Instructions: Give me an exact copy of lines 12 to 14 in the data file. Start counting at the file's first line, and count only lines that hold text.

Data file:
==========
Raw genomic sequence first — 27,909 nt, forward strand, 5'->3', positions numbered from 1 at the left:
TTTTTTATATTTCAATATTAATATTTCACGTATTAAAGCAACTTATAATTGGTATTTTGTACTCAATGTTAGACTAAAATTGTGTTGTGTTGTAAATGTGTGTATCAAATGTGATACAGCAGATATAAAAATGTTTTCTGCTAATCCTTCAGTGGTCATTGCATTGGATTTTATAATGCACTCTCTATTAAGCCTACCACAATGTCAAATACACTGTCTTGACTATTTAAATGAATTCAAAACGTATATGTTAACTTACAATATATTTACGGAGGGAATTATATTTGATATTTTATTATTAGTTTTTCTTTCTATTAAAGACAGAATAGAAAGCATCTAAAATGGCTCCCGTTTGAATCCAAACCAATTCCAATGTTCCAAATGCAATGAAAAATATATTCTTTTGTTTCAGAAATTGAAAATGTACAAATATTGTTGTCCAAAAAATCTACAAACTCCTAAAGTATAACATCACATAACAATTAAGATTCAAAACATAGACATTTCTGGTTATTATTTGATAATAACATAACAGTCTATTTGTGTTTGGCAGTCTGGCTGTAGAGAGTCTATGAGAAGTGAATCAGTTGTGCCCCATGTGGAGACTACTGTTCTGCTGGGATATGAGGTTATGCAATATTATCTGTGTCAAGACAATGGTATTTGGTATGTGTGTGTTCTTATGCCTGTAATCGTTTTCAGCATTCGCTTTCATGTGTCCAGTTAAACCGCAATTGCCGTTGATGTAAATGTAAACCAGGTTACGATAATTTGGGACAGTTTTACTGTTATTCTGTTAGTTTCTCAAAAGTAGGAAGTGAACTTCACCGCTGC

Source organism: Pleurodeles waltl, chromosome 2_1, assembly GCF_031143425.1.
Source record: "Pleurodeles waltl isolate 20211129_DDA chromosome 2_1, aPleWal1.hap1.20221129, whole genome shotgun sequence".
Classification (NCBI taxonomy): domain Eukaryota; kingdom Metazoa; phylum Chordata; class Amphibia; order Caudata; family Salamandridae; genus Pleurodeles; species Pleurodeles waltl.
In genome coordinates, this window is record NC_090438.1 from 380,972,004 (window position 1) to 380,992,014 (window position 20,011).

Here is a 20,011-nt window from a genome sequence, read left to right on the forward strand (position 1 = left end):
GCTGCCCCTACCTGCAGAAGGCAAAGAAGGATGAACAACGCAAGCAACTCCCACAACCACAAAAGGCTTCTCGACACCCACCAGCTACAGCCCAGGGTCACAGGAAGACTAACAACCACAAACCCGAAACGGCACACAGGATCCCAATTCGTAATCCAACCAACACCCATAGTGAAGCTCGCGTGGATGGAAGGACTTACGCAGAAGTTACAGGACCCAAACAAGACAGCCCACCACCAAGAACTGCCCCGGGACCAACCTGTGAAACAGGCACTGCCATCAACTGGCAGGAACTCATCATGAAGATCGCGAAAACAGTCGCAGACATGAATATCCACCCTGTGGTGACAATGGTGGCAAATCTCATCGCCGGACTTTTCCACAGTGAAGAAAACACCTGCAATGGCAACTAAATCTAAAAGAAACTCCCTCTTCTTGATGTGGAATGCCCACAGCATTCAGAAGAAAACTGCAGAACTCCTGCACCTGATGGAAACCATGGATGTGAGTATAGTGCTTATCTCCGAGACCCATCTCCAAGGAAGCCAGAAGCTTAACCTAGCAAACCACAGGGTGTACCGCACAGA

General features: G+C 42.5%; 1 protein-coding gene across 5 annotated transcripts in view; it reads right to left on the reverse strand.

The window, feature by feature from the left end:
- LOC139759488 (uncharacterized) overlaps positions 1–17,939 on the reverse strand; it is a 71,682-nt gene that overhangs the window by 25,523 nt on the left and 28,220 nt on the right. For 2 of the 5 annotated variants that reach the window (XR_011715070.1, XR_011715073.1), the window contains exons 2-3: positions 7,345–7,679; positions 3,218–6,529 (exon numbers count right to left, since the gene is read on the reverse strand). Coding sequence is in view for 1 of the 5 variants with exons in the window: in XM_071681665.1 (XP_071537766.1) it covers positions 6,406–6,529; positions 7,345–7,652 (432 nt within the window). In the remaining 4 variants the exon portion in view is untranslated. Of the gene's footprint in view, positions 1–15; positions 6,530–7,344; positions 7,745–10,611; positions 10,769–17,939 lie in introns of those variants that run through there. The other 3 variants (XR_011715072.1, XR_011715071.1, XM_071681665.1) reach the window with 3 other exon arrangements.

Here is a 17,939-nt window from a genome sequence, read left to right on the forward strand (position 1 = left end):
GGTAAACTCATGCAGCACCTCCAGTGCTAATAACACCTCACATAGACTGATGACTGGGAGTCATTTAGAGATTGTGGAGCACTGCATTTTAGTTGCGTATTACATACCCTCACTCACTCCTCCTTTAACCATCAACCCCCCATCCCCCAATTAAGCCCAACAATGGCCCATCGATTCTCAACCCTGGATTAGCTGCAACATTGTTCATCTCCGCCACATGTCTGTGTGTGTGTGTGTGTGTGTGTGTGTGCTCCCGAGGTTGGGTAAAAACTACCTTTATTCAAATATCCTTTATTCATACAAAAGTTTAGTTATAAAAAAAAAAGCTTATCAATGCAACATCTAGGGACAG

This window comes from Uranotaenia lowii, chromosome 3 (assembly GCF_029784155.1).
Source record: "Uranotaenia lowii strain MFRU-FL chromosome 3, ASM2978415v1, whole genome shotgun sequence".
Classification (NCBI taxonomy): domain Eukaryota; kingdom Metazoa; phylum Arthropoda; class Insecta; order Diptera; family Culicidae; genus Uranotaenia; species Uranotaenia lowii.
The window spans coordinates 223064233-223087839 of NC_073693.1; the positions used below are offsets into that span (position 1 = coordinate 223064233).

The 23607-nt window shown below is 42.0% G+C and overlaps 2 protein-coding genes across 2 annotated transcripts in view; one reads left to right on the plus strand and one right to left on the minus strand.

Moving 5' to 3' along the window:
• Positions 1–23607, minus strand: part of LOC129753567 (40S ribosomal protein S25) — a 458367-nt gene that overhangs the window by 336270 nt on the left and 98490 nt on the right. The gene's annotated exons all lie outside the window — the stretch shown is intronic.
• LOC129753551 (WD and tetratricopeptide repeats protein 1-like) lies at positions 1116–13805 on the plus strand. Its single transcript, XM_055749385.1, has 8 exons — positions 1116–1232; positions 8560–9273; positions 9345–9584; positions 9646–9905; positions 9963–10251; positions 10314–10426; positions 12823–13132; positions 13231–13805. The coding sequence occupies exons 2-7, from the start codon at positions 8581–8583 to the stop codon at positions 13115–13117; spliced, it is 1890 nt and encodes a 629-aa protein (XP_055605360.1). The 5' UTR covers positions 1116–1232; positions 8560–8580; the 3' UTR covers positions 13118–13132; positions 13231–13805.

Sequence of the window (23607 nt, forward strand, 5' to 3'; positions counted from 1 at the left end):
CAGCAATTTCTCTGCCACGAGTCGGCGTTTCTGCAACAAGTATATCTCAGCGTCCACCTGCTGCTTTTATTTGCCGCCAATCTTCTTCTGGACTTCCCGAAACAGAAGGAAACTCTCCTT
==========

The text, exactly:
Here is a 17,939-nt window from a genome sequence, read left to right on the forward strand (position 1 = left end):
GGTAAACTCATGCAGCACCTCCAGTGCTAATAACACCTCACATAGACTGATGACTGGGAGTCATTTAGAGATTGTGGAGCACTGCATTTTAGTTGCGTATTACATACCCTCACTCACTCCTCCTTTAACCATCAACCCCCCATCCCCCAATTAAGCCCAACAATGGCCCATCGATTCTCAACCCTGGATTAGCTGCAACATTGTTCATCTCCGCCACATGTCTGTGTGTGTGTGTGTGTGTGTGTGTGTGCTCCCGAGGTTGGGTAAAAACTACCTTTATTCAAATATCCTTTATTCATACAAAAGTTTAGTTATAAAAAAAAAAGCTTATCAATGCAACATCTAGGGACAG

This window comes from Uranotaenia lowii, chromosome 3 (assembly GCF_029784155.1).